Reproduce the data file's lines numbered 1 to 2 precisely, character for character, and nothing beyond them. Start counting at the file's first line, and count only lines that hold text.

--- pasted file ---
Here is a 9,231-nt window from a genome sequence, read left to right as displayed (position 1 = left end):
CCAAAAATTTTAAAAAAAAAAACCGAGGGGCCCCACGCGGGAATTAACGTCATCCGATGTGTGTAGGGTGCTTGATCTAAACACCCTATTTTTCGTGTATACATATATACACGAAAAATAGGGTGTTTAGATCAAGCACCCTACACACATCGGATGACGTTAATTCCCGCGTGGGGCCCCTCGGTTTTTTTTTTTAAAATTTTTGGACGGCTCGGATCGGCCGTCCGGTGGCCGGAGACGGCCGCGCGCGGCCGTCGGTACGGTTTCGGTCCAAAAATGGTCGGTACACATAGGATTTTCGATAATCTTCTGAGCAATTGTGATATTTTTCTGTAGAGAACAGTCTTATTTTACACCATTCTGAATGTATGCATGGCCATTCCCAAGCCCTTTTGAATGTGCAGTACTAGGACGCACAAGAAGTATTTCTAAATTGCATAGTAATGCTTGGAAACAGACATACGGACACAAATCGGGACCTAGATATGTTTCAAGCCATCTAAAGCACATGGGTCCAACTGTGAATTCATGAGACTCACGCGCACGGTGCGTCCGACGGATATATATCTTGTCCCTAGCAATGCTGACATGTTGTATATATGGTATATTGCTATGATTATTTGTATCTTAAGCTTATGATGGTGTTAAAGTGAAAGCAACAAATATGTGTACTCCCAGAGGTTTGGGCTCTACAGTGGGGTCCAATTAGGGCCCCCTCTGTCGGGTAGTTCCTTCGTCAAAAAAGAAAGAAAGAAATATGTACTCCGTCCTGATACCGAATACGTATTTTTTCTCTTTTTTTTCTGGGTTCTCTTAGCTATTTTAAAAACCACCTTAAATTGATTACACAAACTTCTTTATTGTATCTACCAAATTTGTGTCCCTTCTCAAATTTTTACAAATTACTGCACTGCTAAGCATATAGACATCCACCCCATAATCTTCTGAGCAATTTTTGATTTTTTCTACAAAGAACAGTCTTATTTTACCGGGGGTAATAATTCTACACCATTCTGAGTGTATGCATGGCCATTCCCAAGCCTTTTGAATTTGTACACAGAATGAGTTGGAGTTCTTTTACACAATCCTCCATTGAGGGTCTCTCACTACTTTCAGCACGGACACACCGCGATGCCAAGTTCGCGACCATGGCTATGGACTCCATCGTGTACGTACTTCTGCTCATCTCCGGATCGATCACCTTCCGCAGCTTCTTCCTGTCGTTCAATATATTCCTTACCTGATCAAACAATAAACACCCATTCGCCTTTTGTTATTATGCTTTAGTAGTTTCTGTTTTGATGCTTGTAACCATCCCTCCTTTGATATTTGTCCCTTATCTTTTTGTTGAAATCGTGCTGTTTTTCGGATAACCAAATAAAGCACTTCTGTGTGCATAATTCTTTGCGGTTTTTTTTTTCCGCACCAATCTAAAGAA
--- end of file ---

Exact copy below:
Here is a 9,231-nt window from a genome sequence, read left to right as displayed (position 1 = left end):
CCAAAAATTTTAAAAAAAAAAACCGAGGGGCCCCACGCGGGAATTAACGTCATCCGATGTGTGTAGGGTGCTTGATCTAAACACCCTATTTTTCGTGTATACATATATACACGAAAAATAGGGTGTTTAGATCAAGCACCCTACACACATCGGATGACGTTAATTCCCGCGTGGGGCCCCTCGGTTTTTTTTTTTAAAATTTTTGGACGGCTCGGATCGGCCGTCCGGTGGCCGGAGACGGCCGCGCGCGGCCGTCGGTACGGTTTCGGTCCAAAAATGGTCGGTACACATAGGATTTTCGATAATCTTCTGAGCAATTGTGATATTTTTCTGTAGAGAACAGTCTTATTTTACACCATTCTGAATGTATGCATGGCCATTCCCAAGCCCTTTTGAATGTGCAGTACTAGGACGCACAAGAAGTATTTCTAAATTGCATAGTAATGCTTGGAAACAGACATACGGACACAAATCGGGACCTAGATATGTTTCAAGCCATCTAAAGCACATGGGTCCAACTGTGAATTCATGAGACTCACGCGCACGGTGCGTCCGACGGATATATATCTTGTCCCTAGCAATGCTGACATGTTGTATATATGGTATATTGCTATGATTATTTGTATCTTAAGCTTATGATGGTGTTAAAGTGAAAGCAACAAATATGTGTACTCCCAGAGGTTTGGGCTCTACAGTGGGGTCCAATTAGGGCCCCCTCTGTCGGGTAGTTCCTTCGTCAAAAAAGAAAGAAAGAAATATGTACTCCGTCCTGATACCGAATACGTATTTTTTCTCTTTTTTTTCTGGGTTCTCTTAGCTATTTTAAAAACCACCTTAAATTGATTACACAAACTTCTTTATTGTATCTACCAAATTTGTGTCCCTTCTCAAATTTTTACAAATTACTGCACTGCTAAGCATATAGACATCCACCCCATAATCTTCTGAGCAATTTTTGATTTTTTCTACAAAGAACAGTCTTATTTTACCGGGGGTAATAATTCTACACCATTCTGAGTGTATGCATGGCCATTCCCAAGCCTTTTGAATTTGTACACAGAATGAGTTGGAGTTCTTTTACACAATCCTCCATTGAGGGTCTCTCACTACTTTCAGCACGGACACACCGCGATGCCAAGTTCGCGACCATGGCTATGGACTCCATCGTGTACGTACTTCTGCTCATCTCCGGATCGATCACCTTCCGCAGCTTCTTCCTGTCGTTCAATATATTCCTTACCTGATCAAACAATAAACACCCATTCGCCTTTTGTTATTATGCTTTAGTAGTTTCTGTTTTGATGCTTGTAACCATCCCTCCTTTGATATTTGTCCCTTATCTTTTTGTTGAAATCGTGCTGTTTTTCGGATAACCAAATAAAGCACTTCTGTGTGCATAATTCTTTGCGGTTTTTTTTTTCCGCACCAATCTAAAGAA